Well Cubs fans, it appears all of your dreams have come true, as the Cubs have finally traded long maligned outfielder Alfonso Soriano. But let me ask you, was Soriano really that bad in a Cubs uniform? You may all remember him for the constant debate on whether he should hit lead-off or that stupid hop in left field when a fly ball approached, but Soriano was actually extremely productive in his time on the North Side. Let's take a look at Soriano through the years in Chicago.
In November 2006, Soriano signed a contract with the Cubs for 8 years and 136 million dollars. Coming off a 40 home run, 40 steal season with the Nationals, Soriano was primed to get paid, but people thought a 6 year deal in the 100 million dollar range got it done.
Trying to make the Cubs more attractive to a potential buyer, Tribune company buyer Sam Zell decided that the Cubs needed to have Soriano. Under his direction, and the pressure of business side executives Crane Kenney and John McDonough, the Cubs overpaid for Soriano and got him to the North Side. (The rumor is General Manager Jim Hendry was actually mid flight when the deal got done)
Soriano delivered in his first two seasons in Chicago. Despite nagging leg injuries in 2007 and 2008 that limited him to 135 and 109 games, Soriano still hit 33 homers in 07 and 29 homers in 08, while managing to steal 19 bases each season. Both years he led the Cubs to the playoffs, but struggled each year in first round exits against the Diamondbacks and Dodgers.
2009 was his worst year in Chicago. He managed to only hit .241 and only hit 20 home runs. 2010 wasn't much better, as Soriano slightly improved to a .258 average and 24 home runs. 2011 was his finally rough year in Chicago, where he hit .244 and had 26 home runs. During these years, Soriano seemed to have nothing left in his legs and it was hard to watch him in left field. At the Cubs convention in early 2012, fans booed Soriano when he was introduced. Through all of this, Soriano maintained his great clubhouse persona and kept up his second to none work ethic.
In 2012, the Cubs hired Dave McKay to work with the outfielders, and McKay seemed to inject a youth serum into Soriano. Soriano not only was great at the plate, hitting 32 home runs and driving in 108, but he also played much improved defense in left field. Under McKay's direction, Soriano even had the best fielding % among left fielders. Throughout the season, new front office members Theo Epstein and Jed Hoyer had nothing but positive things to say about Soriano, including praising him for how he is in the clubhouse and his ability to mentor the young Cubs.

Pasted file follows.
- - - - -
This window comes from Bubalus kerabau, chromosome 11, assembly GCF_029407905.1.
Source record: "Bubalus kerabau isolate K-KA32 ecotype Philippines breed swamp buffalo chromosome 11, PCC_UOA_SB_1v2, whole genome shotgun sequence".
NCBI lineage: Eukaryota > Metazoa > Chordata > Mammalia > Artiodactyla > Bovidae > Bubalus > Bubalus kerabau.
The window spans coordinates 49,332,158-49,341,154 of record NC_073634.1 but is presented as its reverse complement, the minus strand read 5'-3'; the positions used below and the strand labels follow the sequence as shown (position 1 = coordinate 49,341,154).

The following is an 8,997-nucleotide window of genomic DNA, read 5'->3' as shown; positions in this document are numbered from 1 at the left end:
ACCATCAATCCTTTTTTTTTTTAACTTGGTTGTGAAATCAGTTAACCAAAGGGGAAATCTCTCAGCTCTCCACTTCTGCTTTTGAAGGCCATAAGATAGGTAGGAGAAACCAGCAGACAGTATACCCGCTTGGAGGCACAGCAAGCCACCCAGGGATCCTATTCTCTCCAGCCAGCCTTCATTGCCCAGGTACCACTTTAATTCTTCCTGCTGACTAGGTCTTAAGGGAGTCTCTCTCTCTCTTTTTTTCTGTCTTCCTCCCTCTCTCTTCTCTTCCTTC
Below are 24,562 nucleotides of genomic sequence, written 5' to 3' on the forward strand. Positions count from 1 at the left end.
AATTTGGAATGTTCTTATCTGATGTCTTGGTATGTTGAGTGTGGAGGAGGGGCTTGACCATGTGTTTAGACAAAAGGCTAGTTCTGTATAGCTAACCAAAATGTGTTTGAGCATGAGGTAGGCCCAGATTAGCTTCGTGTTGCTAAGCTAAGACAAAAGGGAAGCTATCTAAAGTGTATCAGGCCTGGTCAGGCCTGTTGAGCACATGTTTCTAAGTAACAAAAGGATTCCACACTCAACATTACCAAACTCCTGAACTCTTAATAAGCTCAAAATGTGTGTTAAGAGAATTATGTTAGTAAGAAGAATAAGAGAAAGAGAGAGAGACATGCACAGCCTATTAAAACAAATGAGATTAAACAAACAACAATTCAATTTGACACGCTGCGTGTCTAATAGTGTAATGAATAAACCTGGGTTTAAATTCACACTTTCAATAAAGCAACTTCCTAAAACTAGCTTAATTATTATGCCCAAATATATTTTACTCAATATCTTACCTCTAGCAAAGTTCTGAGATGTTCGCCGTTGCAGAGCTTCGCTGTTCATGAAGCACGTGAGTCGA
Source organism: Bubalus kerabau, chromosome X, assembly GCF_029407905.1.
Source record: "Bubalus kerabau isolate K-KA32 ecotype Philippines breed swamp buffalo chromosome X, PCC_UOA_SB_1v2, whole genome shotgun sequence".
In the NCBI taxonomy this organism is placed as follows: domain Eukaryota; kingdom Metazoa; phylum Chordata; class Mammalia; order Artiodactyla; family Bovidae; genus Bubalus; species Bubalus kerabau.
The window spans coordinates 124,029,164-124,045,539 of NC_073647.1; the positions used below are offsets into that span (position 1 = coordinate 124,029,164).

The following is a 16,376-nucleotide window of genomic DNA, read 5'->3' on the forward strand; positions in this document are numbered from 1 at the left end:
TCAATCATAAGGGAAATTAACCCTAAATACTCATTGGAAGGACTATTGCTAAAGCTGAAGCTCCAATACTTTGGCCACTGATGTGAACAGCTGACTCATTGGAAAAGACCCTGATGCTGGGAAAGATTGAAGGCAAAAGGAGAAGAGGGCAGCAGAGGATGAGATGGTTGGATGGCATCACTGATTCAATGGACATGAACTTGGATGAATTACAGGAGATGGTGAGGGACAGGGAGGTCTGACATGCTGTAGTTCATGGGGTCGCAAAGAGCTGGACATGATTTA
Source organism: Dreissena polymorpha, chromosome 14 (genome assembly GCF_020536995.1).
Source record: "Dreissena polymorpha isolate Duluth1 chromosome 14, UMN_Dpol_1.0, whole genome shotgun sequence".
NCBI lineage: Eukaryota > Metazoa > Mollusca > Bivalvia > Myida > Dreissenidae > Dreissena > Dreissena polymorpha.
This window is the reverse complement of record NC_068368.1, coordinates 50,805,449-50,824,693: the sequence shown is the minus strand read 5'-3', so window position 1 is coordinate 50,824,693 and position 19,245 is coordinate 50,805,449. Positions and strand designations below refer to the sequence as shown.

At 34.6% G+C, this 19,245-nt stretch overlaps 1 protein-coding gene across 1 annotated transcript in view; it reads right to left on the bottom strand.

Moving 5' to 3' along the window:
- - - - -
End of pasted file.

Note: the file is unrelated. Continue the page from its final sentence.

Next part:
Soriano struggled to start the year, but he has gone on a crazy hot streak lately. Through 93 games with the Cubs, Sori has hit 17 home runs and driven in 51 while continuing his solid defense in left field. With the emergence of Junior Lake, the Cubs might have had some incentive to move Sori.
The Cubs and Yankees have been talking about Soriano, and while the deal is yet to be
announced due to the money changing hands, the two teams have agreed on the trade. The Cubs will eat all but 6.8 million of the 24.8 million left on Soriano's contract. The Yankees will pay Soriano 1.8 million for the rest of this year and 5 million for 2014. In return, in addition to the salary relief, the Cubs will receive high A pitcher Corey Black. Black was a 4th round pick in 2012, and has some nice upside, despite some concerns. Black throws in the mid to upper 90s, sometimes touching 100, but he has some control issues, and he needs to develop his secondary pitches. He projects to be a middle inning reliever or possibly an 8th inning guy mostly because of his hard stuff and his command issues. Black is a very nice return for Soriano.
While I certainly understand the deal, it is hard to see Soriano go. While I was a big advocate for moving Sori when he was struggling, he has really grown on me in the past few years. His work ethic and the way he is so well respected in the clubhouse is really apparent. While I haven't dealt with him personally, everything I have heard from media members is how Soriano is the consummate pro and is always willing to answer questions, win or loss. Seeing Sori's smiling face in the dugout will be something that I will definitely miss but I wish him well in New York.
Lastly, I had to put this in there, but check out this awesome pimping of a home run by Daniel Vogelbach. I don't know what level this is at, but it makes me laugh every time.
Keep checking back through the trading deadline for my analysis on the Cubs other trades. Names that could be on the move include Nate Schierholtz, Kevin Gregg, David DeJesus, James Russell, and Dioner Navarro.
Have a great weekend baseball fans and don't forget to check out exciting new Cub Junior Lake